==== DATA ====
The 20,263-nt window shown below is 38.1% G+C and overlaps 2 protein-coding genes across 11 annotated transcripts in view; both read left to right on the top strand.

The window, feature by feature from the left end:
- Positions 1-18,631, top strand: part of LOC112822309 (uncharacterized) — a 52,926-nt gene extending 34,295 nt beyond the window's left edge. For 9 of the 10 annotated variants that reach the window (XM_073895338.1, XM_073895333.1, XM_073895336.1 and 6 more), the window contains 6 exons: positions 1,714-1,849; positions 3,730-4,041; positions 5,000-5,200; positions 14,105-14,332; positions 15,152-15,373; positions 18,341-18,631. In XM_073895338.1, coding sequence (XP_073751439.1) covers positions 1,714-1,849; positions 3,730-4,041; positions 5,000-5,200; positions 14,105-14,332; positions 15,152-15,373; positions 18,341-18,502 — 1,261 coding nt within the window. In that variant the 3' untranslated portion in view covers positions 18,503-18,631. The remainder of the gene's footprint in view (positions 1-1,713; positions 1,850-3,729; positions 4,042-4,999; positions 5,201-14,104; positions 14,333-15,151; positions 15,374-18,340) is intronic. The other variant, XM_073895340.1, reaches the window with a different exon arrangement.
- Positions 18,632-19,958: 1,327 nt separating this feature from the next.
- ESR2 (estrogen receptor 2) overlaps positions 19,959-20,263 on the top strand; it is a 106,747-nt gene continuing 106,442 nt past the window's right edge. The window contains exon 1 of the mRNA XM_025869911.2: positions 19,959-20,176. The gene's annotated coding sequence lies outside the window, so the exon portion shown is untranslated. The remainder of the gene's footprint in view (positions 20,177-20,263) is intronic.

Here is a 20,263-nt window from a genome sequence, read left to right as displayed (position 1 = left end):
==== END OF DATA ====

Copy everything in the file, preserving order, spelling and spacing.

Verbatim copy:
The 20,263-nt window shown below is 38.1% G+C and overlaps 2 protein-coding genes across 11 annotated transcripts in view; both read left to right on the top strand.

The window, feature by feature from the left end:
- Positions 1-18,631, top strand: part of LOC112822309 (uncharacterized) — a 52,926-nt gene extending 34,295 nt beyond the window's left edge. For 9 of the 10 annotated variants that reach the window (XM_073895338.1, XM_073895333.1, XM_073895336.1 and 6 more), the window contains 6 exons: positions 1,714-1,849; positions 3,730-4,041; positions 5,000-5,200; positions 14,105-14,332; positions 15,152-15,373; positions 18,341-18,631. In XM_073895338.1, coding sequence (XP_073751439.1) covers positions 1,714-1,849; positions 3,730-4,041; positions 5,000-5,200; positions 14,105-14,332; positions 15,152-15,373; positions 18,341-18,502 — 1,261 coding nt within the window. In that variant the 3' untranslated portion in view covers positions 18,503-18,631. The remainder of the gene's footprint in view (positions 1-1,713; positions 1,850-3,729; positions 4,042-4,999; positions 5,201-14,104; positions 14,333-15,151; positions 15,374-18,340) is intronic. The other variant, XM_073895340.1, reaches the window with a different exon arrangement.
- Positions 18,632-19,958: 1,327 nt separating this feature from the next.
- ESR2 (estrogen receptor 2) overlaps positions 19,959-20,263 on the top strand; it is a 106,747-nt gene continuing 106,442 nt past the window's right edge. The window contains exon 1 of the mRNA XM_025869911.2: positions 19,959-20,176. The gene's annotated coding sequence lies outside the window, so the exon portion shown is untranslated. The remainder of the gene's footprint in view (positions 20,177-20,263) is intronic.

Here is a 20,263-nt window from a genome sequence, read left to right as displayed (position 1 = left end):